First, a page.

Updated: Aug 31
The Christmas period 2019 was a special period for swimming and dipping. When the swims were so perfect in their own way and the Christmas period being what it is - timeless - the swims merged into one happy period. The ground was laid for this before Christmas, when the Kristie and Judy swim thing was adjusted with the Thames flooding , when Eynsham Lock became unswimmable with fierceness. The Tuesday 6.20am swim at Eynsham Lock was shifted to Port Meadow, where the breadth of the meadow as flood plain sweetened the flow to something manageable, and where the multiple little beaches allowed a number of possible get-outs as we were taken down the river. Swims soon became a swooshes, starting upstream a hundred meters or so, swimming/being taken for a swim back to the regular changing place, under the Dodo Tree. Upstream to The Perch landing became the usual place to start. The Perch is a pub with a good restaurant, a long garden, and a landing on the river, where you can usually row or punt to, especially in the Summer. My first Oxford memory was rowing to the Perch. Right now, the River Thames is on Red Boards, which precludes any rowing on it, which makes it oddly safe from rowing boats and their scary-long blades with heads large and sharp enough to behead. On the Saturday before Christmas, it was Helen’s third swim-aversary, celebrating her swimming outdoors every day for three years. All-weather, all seasons, rain and sun, even on one occasion when water was not forthcoming in a river in Italy, rolling in the mud that would be river once the rains returned and the water flowed. This was not a proud moment for her I am sure, but I think she can take pride in the fact that she made the effort every single day for three years, even when the odds were against her. Helen is one of the sweetest, toughest people I know, always kind, sensitive, she is a privilege to know and have befriended. On this third swim-aversary, we swam to the log on the side of the Thames where she started this quest. The log was really on the bank of the river, but with the flooding, was a lone object in the Amazon-Thames, bathed in the sharp blue light of the Winter sun. We swam hard against the current to get to the log, then sat on the log, in the sun, bathing in the sun, laughing. The photos taken, five swim-souls sitting on a log in the winter sun – me, Federica, Jeremy, Kristie, John, quickly spread on social media, and was much-liked on Facebook. A unique morning, among many unique mornings. That’s a reason to get out of bed – you never know what you will see or you will do or think. This flurry of posting and liking brought pleasure among the daily roll of emails and messages that form the mundane back-drop of present-day life. Saturday’s swim-aversary was very special.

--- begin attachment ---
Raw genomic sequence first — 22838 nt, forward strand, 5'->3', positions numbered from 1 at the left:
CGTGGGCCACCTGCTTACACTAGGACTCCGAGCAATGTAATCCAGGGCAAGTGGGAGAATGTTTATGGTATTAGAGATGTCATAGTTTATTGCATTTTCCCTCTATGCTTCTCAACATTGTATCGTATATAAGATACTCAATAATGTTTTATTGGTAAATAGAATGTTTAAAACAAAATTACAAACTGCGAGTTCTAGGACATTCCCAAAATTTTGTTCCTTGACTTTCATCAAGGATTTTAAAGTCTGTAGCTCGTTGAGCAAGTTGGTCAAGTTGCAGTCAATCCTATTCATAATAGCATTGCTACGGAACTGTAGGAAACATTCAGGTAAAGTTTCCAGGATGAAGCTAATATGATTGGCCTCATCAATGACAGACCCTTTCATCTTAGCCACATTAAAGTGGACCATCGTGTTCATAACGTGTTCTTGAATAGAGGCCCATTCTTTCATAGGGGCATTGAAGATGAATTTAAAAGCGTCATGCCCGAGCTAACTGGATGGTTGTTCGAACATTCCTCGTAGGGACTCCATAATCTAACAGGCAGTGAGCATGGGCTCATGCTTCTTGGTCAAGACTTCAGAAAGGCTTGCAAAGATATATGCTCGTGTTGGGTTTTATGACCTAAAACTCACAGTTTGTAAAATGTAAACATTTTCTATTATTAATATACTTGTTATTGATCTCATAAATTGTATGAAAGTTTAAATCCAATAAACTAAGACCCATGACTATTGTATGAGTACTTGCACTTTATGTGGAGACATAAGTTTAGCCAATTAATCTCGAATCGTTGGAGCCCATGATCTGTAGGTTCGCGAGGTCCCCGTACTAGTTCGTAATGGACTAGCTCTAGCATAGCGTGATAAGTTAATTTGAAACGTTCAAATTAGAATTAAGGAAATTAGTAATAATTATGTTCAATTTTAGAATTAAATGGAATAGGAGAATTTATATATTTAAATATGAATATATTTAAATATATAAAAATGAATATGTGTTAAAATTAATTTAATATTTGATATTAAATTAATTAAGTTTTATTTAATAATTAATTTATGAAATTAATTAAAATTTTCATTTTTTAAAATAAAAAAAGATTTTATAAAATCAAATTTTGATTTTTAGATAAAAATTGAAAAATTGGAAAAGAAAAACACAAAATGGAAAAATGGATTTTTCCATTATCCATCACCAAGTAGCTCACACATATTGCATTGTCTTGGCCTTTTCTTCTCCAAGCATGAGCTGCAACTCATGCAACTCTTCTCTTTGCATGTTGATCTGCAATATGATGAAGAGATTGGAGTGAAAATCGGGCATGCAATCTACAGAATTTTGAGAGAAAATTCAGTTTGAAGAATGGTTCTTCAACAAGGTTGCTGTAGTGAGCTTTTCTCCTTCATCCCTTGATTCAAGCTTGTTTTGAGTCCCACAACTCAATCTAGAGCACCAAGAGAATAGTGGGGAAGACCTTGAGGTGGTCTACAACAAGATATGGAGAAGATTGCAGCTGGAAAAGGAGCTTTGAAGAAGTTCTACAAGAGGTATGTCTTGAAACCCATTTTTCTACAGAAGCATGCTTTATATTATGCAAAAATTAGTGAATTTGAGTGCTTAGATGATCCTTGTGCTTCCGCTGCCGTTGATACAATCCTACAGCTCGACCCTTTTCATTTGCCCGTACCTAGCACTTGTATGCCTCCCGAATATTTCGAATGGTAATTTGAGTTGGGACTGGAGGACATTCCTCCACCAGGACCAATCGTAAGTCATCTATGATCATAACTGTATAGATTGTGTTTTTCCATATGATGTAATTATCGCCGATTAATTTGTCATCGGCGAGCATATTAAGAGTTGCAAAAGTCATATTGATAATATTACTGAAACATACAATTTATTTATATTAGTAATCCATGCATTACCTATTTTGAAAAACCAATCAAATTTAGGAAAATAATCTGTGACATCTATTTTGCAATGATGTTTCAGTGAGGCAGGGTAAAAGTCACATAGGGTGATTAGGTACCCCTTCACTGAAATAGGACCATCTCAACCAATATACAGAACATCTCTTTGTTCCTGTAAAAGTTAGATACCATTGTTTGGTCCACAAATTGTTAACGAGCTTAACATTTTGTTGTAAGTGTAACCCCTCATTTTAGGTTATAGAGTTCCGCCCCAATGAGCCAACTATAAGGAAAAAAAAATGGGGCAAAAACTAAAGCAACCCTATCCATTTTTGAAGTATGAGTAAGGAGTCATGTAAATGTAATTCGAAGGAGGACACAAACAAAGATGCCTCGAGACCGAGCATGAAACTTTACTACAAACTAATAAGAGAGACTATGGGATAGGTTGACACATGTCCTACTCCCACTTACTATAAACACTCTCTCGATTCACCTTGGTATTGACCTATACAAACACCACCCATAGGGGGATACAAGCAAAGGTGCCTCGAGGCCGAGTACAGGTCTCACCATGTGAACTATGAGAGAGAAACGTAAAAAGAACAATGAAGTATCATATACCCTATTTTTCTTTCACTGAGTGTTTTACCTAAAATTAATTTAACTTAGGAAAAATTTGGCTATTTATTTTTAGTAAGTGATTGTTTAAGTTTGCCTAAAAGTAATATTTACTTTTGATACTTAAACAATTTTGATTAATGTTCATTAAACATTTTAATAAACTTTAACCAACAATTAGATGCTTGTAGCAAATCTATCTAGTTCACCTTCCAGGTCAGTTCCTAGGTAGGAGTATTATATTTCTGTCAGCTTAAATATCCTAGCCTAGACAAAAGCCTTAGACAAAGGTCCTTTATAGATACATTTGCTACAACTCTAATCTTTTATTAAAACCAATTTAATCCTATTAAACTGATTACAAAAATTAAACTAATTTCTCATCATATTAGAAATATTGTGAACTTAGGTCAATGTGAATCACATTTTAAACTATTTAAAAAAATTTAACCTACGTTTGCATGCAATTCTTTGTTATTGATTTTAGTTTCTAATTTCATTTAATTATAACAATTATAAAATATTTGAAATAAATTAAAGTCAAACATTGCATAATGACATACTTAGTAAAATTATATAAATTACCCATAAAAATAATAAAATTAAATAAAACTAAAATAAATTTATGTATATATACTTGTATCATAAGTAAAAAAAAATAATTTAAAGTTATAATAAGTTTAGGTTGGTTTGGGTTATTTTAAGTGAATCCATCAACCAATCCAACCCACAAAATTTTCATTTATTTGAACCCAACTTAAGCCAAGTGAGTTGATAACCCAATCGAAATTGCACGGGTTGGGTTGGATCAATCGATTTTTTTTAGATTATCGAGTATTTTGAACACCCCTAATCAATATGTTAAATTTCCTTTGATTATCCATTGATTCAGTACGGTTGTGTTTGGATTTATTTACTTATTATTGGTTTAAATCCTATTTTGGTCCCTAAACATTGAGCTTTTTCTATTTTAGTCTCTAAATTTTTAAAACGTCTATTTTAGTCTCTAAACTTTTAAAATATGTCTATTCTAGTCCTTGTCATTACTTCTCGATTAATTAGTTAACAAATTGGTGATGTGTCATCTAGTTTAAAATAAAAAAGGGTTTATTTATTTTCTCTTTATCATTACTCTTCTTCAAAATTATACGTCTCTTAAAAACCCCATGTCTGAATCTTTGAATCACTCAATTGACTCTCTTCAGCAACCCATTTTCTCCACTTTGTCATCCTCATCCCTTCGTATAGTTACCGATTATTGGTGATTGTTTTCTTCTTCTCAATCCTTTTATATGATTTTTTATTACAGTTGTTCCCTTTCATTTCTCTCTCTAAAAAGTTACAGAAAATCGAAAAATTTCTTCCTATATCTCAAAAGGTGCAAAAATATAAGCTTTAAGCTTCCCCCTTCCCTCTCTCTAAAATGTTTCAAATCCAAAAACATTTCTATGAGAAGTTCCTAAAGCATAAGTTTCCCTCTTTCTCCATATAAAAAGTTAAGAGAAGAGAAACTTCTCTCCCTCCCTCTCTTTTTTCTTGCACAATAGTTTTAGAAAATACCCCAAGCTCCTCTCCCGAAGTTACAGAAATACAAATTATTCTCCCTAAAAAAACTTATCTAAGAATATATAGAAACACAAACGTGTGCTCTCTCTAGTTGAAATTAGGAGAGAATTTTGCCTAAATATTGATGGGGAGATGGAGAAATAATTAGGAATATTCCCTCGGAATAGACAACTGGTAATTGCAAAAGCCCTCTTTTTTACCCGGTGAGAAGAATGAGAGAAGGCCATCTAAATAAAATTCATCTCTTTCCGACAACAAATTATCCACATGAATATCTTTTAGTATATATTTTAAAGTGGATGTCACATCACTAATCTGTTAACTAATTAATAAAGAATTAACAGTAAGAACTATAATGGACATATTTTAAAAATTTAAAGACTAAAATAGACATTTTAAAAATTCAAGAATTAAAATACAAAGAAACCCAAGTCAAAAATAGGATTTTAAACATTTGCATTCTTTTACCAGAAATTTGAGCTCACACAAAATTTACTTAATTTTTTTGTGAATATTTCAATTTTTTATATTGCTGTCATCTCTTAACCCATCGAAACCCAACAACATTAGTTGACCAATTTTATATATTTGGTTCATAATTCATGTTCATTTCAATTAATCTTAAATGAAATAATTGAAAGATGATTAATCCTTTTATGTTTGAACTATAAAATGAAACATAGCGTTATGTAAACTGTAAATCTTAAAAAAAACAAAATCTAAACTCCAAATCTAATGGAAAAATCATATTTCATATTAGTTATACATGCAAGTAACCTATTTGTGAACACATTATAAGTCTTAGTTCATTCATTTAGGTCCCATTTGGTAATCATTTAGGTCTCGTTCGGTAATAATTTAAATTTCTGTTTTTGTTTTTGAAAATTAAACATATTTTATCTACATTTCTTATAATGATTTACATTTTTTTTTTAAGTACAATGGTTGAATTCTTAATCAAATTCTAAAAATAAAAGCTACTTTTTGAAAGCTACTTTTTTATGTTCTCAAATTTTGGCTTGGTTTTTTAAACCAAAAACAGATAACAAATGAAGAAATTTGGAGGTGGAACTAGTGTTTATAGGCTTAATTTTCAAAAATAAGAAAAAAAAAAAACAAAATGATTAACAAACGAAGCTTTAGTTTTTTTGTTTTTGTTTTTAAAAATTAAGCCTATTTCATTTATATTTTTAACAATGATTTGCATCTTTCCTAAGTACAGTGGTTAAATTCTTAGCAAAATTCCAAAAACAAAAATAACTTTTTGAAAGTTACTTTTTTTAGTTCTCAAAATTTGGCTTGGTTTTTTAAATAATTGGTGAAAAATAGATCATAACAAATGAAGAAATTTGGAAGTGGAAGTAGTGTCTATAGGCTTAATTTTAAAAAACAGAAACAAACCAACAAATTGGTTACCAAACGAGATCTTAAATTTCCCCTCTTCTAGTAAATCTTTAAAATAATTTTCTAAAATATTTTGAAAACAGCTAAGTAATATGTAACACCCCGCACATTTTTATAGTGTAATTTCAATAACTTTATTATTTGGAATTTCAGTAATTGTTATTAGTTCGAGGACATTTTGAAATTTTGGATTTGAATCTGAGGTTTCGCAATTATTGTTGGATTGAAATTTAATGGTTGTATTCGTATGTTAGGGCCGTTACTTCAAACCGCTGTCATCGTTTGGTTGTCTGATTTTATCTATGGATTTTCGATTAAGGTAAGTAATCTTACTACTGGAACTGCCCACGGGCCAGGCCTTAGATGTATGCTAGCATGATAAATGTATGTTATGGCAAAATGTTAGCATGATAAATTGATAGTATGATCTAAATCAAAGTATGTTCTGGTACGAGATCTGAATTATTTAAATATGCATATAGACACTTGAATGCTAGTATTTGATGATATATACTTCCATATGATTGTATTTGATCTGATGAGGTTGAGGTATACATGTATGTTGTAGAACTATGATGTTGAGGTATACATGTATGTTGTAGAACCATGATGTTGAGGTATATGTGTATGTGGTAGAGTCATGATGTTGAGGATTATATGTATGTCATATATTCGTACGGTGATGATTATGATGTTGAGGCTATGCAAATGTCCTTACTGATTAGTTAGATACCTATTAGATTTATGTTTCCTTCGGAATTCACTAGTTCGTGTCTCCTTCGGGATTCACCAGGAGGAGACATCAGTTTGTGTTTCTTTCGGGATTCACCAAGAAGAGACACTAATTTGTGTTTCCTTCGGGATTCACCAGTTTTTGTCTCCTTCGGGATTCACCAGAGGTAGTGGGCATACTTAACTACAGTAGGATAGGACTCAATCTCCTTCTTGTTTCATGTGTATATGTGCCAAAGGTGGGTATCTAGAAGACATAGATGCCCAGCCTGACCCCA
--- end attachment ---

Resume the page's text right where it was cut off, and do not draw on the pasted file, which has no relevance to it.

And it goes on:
Over Christmas, the Tuesday – Thursday 6.20am routine became an almost daily 8.30 or 9am swim. Meet at the top of the path which comes out at Binsey Lane, the short drive from the village to Binsey before the church, then walk down on puddled ground, avoiding the deepest where possible. Over Christmas, at this time, the sun was more-or-less risen, Helens third swim-a-day anniversary was to be celebrated (the Saturday before Christmas), then Christmas Day, Boxing Day, and most days up to New Years Day. I got to most of them. The sun shone, it disappeared behind dense cloud, and it appeared one morning from the thick mist, over the water lands that was the Thames flood plain at Binsey and Port Meadow. On Helen’s anniversary, we swam across to the log she started from, now three years ago, now appearing as if suspended in a lake. We swam across (led by Neil, as ever intrepid), sat on the log, ‘sun-lounged’, laughed and chatted, took photos and smiled, then set off down the river to the get-out at the Dodo Tree.